interested anyhow? Call H u h A i k e n ,
/ / H O I , Aralynn Abare, / / / i n . oi
"tan Q u i , , , , , 7-4874. ^
n i l O r , . 14 went c o d .
| / M | I )
, ,
In .
u,.,,,-. plan- <••• " n
of Sheepskins in the Capital
District . . . only $8 & up
Line of new Fur coats everybody can affordI
9ft Central Avenue
Call 436-7982
Sun., Oct. 8
7:15 & 9:00
ron hendren
Young View of Washington
women's forum
Pollution Continues
WASHINGTON-Like its principle spokesman in the Senate,
Edmund S. Muskie (D-Me.), the
drive to conquer pollution has
experienced a meteoric rise to
It was predictable enough: All
the symptoms were there, from
over-exposure in the press to
zealots who
brought more emotion than
facts to their arguments. As a
result, the headlines and hearings
are all but over and many of the
pollution problems remain virtually untouched.
The increasing difficulty we
are experiencing in disposing of
solid wastes provides the most
evident example that pollution
has not subsided along with the
Americans now discard over
250 million tons of trash annually, better than 2,000 pounds for
every citizen, and the amount is
expected to double by 1980.
Our methods of coping with
this man-made mountain continue to be astonishingly insufficient. Nearly seven months ago I
reported that 94 percent of our
nation's open dumping systems
were inadequate. Unfortunately,
that figure is still accurate today.
Moreover, three-fourths of our
municipal incinerators are not
only inadequate, they are among
the worst air pollution offenders.
In some urban areas the problem is already critical. In New
York City, for example, trash
disposal (when you can get it at
all) costs twice what it does in
most other parts of the country.
And in the next two years the
nation's largest city will have
used up all its available land fill
space. What then? Today's technology dictates additional, expensive processing plants, and
that will raise disposal costs further.
Faced with 250 million tons of
trash, you would think we might
take a hard look at such items as
disposable cans and bottles.
Mother Earth needs roughly 100
years to decompose completely
the average can. As for throwaway bottles, they become permanent fixtures, forever embedded in a thousand forgotten land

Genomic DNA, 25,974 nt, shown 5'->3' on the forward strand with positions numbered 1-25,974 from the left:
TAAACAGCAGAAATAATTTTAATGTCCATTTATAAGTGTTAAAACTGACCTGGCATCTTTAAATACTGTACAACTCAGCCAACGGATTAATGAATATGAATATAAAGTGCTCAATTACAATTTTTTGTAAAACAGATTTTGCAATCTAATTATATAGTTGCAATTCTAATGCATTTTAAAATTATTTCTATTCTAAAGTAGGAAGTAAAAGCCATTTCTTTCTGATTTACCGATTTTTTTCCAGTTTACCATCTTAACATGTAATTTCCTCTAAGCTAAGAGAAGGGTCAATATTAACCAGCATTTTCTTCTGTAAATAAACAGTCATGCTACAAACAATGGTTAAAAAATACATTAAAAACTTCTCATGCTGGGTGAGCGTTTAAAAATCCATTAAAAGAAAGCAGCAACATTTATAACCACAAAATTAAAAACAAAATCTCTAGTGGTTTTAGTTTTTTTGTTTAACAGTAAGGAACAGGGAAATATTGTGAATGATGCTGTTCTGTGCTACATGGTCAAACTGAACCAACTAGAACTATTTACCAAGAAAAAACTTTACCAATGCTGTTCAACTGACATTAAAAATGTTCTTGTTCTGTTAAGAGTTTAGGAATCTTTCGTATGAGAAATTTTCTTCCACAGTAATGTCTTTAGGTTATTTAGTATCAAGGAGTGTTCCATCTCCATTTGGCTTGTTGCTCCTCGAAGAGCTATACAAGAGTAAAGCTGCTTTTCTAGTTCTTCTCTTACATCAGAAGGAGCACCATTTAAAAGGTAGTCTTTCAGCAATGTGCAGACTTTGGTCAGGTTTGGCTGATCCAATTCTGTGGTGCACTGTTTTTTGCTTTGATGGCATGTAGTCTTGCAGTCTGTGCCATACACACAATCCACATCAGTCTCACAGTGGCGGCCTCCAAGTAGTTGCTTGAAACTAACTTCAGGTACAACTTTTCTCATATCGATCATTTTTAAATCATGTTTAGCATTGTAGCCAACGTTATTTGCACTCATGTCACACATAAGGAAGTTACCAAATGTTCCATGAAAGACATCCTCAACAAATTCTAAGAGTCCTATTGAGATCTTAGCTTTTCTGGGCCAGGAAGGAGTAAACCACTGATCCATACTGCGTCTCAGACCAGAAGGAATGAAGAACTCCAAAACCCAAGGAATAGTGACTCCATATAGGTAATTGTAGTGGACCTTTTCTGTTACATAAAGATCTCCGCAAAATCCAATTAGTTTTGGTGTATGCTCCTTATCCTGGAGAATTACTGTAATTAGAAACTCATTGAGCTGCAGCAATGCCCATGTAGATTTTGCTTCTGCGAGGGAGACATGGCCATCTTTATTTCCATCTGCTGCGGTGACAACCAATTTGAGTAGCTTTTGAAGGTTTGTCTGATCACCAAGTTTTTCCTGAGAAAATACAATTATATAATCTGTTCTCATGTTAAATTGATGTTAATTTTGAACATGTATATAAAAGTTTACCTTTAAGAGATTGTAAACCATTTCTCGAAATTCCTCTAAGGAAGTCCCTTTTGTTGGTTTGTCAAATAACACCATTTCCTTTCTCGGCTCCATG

nils at best, or obstructing roadways and stream beds at worst.
And yet, only one state—Oregon—has taken steps to discourage throw-away containers, and
the federal government has barely begun to study the subject
Recycling, not only of bottles
but of virtually all our trash,
may be one answer. In New
York City alone it is estimated
that $34 million worth of scrap
could be retrieved from the
municipal flow each year.
Another possibility is burning
trash at heats so intense that
virtually no pollution results,
and then utilizing the resulting
energy to produce, for example
Both of these approaches are
technologically feasible today.
Indeed, recycling has been going
on for better than 50 years, and
in fact nearly half of our country's supply of copper is recovered from scrap. Likewise, 30 percent of all aluminum, 20 percent
of all paper and 18 percent of all
However, because it is not always economically desirable to
recycle, government encouragement will likely be needed before this approach can provide a
significant contribution to reducing the trash mountain. As
for high-intensity burning, that
too is expensive.
On Trial: Rape
by Janice Pinchot
conviction for any of the felonies. You just can't prove it t o
I couldn't go to see Arnold
the satisfaction of the jury. Take
Proikin, but Mr. Downs, Assisa "for instance." A man breaks
t u t District Attorney, came out
into your bedroom and goes
to speak t o me. I wanted t o
through your jewelry case. You
know how many rapes were rewake up and scream whereupon
ported in the past two years in
he clouts you and leaves. If you
Albany, in how many of them
can identify him, you can have
were arrests made, and how him convicted of robbery. But if
many of those arrests resulted in
he breaks into your bedroom,
convictions of rape. Good quesgoes through your jewelry case,
tion he says. He couldn't tell me
clouts you when you scream and
how many were reported bethen decides you don't look so
cause he didn't get any inforbad and then rapes you, you
mation unless an arrest was
can't get him for anything, even
made. There have been 700 feloif you can identify him. The jury
nies since January 1 of this year,
will think "you know you can't
and since each case is filed under
get him on a rape charge, so you
the person's name, not type of
are making up the robbery to get
crime, he couldn't supply that
a conviction." The law and jury
information. He was able to give
seem to bend over backwards to
me a guess for convictions, posprotect the man.
sibly ten convictions on all
Just recently there has been a
counts of sexual abuse and one
relaxation of the law in this
conviction for rape, in two respect. Article 130.16 of the
years! It is the worst rate of
Penal Code originally demanded
much to belong, and be a part
of, what I then thought was
total gay life. I slowly changed
myself into a classical, young,
sophisticated, faggot.
And honey, 1 tell you now,
you should have been there!
Those were truly the "good, old,
days." Sweetheart I carried on
like you wouldn't believe...An
entire new wardrobe, of course.
The first prerequisite, of
Coats, (Flah's or Bloomingdales,